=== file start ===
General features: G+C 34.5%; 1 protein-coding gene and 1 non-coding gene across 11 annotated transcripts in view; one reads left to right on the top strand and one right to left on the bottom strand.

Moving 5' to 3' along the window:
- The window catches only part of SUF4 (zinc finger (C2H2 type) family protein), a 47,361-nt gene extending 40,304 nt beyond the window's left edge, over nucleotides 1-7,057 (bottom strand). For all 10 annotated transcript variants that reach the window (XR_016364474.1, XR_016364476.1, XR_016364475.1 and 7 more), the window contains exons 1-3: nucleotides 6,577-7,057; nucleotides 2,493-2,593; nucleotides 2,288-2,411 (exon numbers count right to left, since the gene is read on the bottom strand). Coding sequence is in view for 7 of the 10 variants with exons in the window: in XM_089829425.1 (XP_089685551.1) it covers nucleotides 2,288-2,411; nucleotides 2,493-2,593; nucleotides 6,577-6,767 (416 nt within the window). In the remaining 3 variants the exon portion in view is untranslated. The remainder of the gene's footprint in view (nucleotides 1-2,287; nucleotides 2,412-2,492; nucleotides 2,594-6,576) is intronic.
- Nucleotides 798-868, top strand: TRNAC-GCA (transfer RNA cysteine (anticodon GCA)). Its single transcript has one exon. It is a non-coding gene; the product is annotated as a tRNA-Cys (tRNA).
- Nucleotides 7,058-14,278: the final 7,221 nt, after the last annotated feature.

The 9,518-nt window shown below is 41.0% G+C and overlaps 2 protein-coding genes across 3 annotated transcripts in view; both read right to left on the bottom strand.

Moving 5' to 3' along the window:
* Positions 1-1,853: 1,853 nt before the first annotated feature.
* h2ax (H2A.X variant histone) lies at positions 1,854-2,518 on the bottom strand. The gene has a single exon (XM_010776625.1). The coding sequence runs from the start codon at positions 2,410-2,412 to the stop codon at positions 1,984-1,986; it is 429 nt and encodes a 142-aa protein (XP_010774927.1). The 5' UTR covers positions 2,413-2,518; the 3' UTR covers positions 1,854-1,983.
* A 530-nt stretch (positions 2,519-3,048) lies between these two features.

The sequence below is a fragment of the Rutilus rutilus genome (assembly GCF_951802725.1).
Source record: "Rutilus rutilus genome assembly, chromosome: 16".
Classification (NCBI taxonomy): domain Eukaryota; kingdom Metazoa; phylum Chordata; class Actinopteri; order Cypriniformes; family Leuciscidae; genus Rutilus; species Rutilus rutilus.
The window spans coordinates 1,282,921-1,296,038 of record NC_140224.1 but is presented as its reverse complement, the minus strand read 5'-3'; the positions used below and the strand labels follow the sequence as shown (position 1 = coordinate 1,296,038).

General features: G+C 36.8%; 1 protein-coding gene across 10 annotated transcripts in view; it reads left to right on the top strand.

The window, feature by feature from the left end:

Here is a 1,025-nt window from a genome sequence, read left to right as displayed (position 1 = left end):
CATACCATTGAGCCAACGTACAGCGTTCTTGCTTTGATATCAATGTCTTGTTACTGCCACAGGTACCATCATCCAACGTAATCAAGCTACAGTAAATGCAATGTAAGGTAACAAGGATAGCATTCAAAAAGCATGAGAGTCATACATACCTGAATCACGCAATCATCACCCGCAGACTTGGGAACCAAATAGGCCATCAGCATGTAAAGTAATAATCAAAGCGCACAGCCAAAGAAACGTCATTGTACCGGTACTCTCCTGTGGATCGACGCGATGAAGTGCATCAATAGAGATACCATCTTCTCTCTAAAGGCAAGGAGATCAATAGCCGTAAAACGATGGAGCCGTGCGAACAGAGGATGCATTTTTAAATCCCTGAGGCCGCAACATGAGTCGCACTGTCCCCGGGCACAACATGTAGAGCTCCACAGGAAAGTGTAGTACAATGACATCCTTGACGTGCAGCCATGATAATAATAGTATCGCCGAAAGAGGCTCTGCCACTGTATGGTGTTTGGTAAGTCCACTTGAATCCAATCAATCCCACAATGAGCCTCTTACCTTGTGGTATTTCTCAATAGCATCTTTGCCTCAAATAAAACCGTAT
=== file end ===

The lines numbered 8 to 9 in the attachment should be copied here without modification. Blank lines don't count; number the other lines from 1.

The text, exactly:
* Positions 1-1,853: 1,853 nt before the first annotated feature.
* h2ax (H2A.X variant histone) lies at positions 1,854-2,518 on the bottom strand. The gene has a single exon (XM_010776625.1). The coding sequence runs from the start codon at positions 2,410-2,412 to the stop codon at positions 1,984-1,986; it is 429 nt and encodes a 142-aa protein (XP_010774927.1). The 5' UTR covers positions 2,413-2,518; the 3' UTR covers positions 1,854-1,983.